In The Name of Freedom

At a groundbreaking ceremony for the new North Carolina Freedom Park in downtown Raleigh on Wednesday, two members of NC State watched with big smiles.

“I am just so excited,” says Victoria Gallagher, professor of communications and secretary of the park’s board of directors. “I’m so excited for Raleigh and the state, because it’s going to be a beautiful park.”

Freedom Park honors the voices and experiences of African Americans in North Carolina’s history while celebrating the importance of freedom to all people no matter their background. It will take shape on an acre of land at the corner of Wilmington and Lane streets, not far from the General Assembly building. Read the full article here.

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NC Freedom Park Breaks Ground

Tucked away in downtown Raleigh, at the intersection of Lane and Wilmington streets near the Executive Mansion, lies an acre of land that will be the site of North Carolina Freedom Park.

On Wednesday, crews broke ground on the first North Carolina state monument to honor African Americans – a dream two decades in the making.

Reginald Hildebrand, a member of the new park's board of directors, calls it a place for people to learn about the contributions of African Americans who fought for a better society. Read the full article here.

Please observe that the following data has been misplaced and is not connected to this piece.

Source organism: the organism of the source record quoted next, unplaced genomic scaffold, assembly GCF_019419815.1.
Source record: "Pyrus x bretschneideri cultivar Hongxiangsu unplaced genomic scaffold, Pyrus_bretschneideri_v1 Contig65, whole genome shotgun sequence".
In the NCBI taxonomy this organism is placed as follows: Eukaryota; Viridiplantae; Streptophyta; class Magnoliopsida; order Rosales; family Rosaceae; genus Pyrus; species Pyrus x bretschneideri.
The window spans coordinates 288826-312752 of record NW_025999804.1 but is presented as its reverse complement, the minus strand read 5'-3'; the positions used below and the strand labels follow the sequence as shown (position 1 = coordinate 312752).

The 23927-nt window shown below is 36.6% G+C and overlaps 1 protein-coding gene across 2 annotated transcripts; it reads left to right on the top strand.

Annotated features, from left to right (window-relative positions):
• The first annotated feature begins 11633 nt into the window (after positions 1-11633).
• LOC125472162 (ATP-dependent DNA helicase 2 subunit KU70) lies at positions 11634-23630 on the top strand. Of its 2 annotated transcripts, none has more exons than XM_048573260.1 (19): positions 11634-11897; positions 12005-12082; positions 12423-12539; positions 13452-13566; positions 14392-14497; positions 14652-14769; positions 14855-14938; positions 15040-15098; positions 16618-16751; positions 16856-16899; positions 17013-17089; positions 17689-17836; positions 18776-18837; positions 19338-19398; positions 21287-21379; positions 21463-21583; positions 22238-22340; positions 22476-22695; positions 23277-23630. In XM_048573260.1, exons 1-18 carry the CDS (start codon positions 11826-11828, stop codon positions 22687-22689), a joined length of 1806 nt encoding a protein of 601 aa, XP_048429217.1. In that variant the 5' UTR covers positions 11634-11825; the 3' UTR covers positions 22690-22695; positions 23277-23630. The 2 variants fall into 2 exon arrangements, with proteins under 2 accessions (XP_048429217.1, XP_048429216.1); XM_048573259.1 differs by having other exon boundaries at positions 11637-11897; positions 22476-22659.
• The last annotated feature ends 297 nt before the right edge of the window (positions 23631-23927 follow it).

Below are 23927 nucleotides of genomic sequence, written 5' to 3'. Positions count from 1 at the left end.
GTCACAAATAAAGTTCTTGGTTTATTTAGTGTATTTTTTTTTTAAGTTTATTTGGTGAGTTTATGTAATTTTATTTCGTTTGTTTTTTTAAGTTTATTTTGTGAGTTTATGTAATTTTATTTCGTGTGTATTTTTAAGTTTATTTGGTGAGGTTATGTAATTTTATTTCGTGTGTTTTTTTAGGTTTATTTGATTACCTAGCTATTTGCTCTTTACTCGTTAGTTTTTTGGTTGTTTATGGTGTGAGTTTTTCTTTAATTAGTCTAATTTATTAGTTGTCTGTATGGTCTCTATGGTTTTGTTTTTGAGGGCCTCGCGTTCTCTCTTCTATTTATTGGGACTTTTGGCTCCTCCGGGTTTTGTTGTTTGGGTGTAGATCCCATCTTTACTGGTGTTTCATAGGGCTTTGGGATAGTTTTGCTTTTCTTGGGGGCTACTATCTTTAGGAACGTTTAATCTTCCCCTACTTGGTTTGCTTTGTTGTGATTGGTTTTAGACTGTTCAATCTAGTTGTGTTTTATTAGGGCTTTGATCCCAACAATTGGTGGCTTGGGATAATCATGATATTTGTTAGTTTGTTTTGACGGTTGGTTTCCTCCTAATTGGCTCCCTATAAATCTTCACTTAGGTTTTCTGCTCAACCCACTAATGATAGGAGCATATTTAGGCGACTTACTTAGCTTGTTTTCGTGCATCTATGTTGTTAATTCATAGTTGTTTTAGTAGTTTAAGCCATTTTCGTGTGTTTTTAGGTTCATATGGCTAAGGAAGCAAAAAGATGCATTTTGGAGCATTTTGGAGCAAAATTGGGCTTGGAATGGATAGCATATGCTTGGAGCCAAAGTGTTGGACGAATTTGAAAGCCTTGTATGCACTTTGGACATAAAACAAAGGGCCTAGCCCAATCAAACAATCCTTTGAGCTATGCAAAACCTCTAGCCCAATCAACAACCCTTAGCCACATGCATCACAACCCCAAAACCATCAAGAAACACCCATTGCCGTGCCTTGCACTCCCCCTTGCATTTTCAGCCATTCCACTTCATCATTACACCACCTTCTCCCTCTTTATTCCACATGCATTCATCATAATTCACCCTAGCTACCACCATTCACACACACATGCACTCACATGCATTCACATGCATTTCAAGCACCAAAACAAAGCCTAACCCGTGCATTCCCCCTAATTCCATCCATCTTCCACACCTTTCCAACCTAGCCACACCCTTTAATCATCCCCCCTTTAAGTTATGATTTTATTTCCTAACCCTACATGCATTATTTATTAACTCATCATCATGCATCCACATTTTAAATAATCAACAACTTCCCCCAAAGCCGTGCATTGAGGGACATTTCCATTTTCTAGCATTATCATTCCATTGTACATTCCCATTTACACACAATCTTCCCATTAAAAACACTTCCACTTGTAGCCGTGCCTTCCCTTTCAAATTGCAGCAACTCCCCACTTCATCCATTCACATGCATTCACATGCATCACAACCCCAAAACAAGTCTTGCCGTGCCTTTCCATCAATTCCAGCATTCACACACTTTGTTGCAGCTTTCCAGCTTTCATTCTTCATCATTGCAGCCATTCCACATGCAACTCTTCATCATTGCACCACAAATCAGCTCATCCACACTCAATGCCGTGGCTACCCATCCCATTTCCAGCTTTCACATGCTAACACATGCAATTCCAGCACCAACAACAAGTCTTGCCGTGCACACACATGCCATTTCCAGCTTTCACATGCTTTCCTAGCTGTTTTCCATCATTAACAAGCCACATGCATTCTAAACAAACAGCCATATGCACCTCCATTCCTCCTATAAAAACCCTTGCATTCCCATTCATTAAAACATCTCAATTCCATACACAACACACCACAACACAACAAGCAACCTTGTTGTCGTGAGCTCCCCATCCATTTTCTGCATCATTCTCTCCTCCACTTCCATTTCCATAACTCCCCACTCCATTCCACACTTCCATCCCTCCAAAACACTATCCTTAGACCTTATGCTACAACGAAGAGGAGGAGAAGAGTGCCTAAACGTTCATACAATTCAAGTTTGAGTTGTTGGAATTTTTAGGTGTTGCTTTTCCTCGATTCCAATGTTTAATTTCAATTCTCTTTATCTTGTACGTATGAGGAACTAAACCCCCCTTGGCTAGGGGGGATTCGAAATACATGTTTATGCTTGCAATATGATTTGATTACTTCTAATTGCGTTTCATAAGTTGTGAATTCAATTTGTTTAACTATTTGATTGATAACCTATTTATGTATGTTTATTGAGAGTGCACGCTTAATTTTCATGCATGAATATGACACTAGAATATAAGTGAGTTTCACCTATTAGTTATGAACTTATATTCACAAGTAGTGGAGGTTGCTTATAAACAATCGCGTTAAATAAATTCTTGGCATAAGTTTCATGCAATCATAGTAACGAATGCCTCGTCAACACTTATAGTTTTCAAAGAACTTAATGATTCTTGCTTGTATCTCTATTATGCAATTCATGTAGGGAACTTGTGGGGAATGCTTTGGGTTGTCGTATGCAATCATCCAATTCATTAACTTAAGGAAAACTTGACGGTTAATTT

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After years of delay, park honoring black North Carolinians to break ground this year

A park meant to honor the history, contributions and struggles of black North Carolinians is set to finally break ground in December.

One of the last hurdles was cleared Wednesday when the NC Historical Commission unanimously voted to approve the design and concept of the park.

Called North Carolina Freedom Park, it’s set to be located between the state legislature and the governor’s mansion at the intersection of Wilmington and Lane streets. It will be the first park dedicated to black North Carolinians at the state government complex.

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Could a memorial to African-Americans finally make its way onto the Capitol grounds?

Stalled plans for African-American memorials envisioned for Raleigh’s state government center are getting new attention with the recent focus on Confederate monuments on the Capitol grounds.

As the state Historical Commission declined last week to recommend moving three Confederate statues, it promised new efforts to get money for an African-American monument on the Capitol grounds that has been discussed for years but never funded.

At the same time, planners of a separate, privately-funded projected called Freedom Park that’s envisioned for the corner of Wilmington and Lane streets near the Legislative Building hope that the renewed spotlight on memorials will spur its fundraising.

Read the full article here.

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As monument debate ramps up, Freedom Park hopes for funding boost

ABC 11

August 29, 2018

As the debate about the future of Confederate monuments rages on from college campuses to the state Legislature, organizers behind the North Carolina Freedom Park are hopeful the renewed attention will increase their funding.